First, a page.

By this I mean what do you consider your role to be?
There are, of course, many possible answers, but most of them are to a major extent, self-kid or even jingoism! For, what you do depends largely upon your social and economic position, and this is particularly true for the poor, for they have little or no choice. Without work, such people worldwide would not survive.
So, like it or not, the question posed does not have a wide variety of answers for the vast majority of the population. They must work!
And what they work at will be determined, in the main, by factors over which they have absolutely no control.
The well endowed financially, do, on the contrary, have a measure of choice, but only because they have others providing their resources and freedom-to-choose. That is the Freedom you hear so much about: but it certainly isn’t the freedom from Work for the poor: they know that they have no choice.
It is the freedom to do what you like, which is only conceivable among the privileged, though among the vast numbers of unemployed youth there is a growing myth that they like not having to work everyday for the benefit solely of their “betters”, and instead try to copy the “freedoms of the privileged” even without any disposable income, and fill their lives with what they consider worthwhile. BUT, the Prodigal Son is a feature of a privileged background.
They don’t get such people in the working classes, just as they don’t have fathers to welcome them home and put silks on their backs. Such are definitely a feature of the well endowed, where the expected recipient of inherited largesse, takes his “freedom” literally and indulges his preferences against the wishes of his funders.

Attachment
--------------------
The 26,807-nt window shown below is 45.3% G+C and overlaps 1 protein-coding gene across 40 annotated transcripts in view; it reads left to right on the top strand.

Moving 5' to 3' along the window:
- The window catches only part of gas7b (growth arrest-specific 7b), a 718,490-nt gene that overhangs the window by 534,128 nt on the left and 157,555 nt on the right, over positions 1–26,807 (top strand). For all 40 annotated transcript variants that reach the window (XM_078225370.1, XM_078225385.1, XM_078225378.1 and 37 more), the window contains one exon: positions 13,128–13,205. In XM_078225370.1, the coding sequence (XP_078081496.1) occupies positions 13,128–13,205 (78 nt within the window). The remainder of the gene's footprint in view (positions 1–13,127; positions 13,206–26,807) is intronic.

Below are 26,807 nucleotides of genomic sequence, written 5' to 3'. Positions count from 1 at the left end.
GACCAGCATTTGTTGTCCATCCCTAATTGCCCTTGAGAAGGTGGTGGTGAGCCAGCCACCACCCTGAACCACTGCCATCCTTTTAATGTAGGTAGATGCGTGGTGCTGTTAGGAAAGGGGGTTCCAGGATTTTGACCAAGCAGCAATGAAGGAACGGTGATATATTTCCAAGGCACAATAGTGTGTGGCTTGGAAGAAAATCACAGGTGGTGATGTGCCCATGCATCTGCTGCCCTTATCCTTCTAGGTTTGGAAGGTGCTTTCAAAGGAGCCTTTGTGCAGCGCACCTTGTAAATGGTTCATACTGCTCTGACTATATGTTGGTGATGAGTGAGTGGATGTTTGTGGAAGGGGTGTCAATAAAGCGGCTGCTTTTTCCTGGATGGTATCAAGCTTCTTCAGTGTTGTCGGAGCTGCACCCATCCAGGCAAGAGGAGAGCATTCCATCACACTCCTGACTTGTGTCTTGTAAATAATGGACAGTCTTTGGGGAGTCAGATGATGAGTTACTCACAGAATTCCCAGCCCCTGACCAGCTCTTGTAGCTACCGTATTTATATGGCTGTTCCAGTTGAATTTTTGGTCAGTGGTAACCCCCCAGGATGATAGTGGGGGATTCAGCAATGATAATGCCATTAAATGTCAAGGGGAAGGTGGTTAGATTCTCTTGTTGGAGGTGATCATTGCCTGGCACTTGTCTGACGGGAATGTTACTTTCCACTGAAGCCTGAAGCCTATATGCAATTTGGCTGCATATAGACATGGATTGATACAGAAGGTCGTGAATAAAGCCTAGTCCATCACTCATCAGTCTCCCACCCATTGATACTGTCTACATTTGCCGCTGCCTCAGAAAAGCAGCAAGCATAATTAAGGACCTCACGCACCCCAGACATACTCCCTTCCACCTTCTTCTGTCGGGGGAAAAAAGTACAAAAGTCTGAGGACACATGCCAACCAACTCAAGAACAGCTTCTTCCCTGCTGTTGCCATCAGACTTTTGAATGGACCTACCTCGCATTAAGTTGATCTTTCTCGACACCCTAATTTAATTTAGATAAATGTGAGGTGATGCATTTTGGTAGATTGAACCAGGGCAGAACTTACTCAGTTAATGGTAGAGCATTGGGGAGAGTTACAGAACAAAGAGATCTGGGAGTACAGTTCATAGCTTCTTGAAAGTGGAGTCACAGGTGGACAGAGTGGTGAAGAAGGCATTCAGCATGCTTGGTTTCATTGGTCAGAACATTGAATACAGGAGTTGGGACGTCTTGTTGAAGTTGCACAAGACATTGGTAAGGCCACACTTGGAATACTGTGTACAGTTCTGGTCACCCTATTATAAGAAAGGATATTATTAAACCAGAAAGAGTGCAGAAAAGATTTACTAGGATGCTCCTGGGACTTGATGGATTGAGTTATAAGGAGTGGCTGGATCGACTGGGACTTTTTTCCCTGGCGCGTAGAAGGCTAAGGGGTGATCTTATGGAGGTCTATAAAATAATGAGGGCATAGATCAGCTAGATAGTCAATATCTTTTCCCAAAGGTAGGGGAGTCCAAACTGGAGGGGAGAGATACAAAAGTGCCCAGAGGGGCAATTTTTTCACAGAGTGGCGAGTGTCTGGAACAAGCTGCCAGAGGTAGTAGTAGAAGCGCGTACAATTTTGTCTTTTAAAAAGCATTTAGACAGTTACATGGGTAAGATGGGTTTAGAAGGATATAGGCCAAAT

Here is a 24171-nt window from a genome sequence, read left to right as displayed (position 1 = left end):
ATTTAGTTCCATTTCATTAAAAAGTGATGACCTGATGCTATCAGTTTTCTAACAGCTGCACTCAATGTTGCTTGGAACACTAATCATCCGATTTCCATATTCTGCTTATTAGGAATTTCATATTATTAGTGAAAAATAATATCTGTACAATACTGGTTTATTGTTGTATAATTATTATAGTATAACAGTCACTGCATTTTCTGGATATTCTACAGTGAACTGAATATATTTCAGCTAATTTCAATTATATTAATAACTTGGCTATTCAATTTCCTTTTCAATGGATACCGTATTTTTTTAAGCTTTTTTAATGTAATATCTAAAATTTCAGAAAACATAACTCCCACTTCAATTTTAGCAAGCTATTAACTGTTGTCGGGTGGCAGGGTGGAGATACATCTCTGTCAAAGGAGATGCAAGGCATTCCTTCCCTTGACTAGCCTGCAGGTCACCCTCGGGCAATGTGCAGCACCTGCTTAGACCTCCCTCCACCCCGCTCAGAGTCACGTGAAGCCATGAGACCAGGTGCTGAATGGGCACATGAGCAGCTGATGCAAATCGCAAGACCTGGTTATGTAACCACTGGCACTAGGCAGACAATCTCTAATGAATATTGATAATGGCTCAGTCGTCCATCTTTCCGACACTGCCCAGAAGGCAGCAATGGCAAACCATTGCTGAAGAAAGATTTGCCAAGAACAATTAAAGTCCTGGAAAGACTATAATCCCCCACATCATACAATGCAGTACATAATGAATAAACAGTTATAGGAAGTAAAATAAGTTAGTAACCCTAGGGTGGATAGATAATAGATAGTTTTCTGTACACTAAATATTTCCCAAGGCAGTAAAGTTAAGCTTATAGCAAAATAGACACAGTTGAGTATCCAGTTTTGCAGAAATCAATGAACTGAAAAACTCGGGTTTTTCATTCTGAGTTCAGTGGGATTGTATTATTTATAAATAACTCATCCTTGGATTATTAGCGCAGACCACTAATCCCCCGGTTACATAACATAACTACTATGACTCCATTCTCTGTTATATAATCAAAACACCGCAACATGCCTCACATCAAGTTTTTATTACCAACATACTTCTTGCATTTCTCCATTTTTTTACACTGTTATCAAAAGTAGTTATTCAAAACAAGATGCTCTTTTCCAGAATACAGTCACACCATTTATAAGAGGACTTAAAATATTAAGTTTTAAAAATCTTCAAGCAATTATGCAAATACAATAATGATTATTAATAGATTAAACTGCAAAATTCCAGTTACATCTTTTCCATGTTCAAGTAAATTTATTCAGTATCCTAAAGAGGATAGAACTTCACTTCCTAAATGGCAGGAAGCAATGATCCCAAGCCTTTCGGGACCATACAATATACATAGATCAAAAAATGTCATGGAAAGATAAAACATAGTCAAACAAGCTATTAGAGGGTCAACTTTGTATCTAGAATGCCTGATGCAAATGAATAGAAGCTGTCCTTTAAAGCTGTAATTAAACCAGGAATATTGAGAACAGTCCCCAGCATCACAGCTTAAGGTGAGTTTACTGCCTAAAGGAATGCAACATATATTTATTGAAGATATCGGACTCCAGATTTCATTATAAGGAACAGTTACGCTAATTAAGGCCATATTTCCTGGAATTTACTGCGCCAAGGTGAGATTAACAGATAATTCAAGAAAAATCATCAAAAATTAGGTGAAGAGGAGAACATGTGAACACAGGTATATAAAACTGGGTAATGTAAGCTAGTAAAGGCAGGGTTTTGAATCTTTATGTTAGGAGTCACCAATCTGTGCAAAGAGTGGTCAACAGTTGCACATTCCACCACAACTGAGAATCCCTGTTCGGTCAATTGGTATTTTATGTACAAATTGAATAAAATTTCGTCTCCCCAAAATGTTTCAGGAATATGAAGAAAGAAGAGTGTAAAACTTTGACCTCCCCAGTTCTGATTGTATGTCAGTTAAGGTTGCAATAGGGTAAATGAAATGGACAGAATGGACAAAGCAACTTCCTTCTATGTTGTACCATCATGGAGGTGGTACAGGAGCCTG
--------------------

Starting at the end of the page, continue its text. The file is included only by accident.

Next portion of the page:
But such handy fallback positions are not universally available for the vast majority, while, on the contrary, in a privileged family there would have to be an “eldest son”, whose job was to maintain that situation, and his siblings, who would have more freedom, but less support, could join the “family firm” or strike out on their own to success or failure.
The Working Class, on the other hand, don’t think in terms of Success or Failure. They must work to provide for themselves and their family.
How can you be a “successful” miner, factory worker or bus driver?
Such “options” were never available to the majority, whose main task was to get, and keep, a job, if they were not already earmarked and prepared for one by their betters.
Of course, these templates do not exhaust the full possibilities, but to, in any way, insist that there exists a wide range of possibilities is certainly a myth. The one possible route to escape the enforced possibilities for the poor is, and always has been, Education.
But, such a path is never automatically open to the majority of the poor, or if they do manage to get into it, are they guaranteed to make good their escape?
For though our form of Society needs ever more educated workers, it is intent on them also subscribing to the status quo, and never being allowed to get too big for their boots.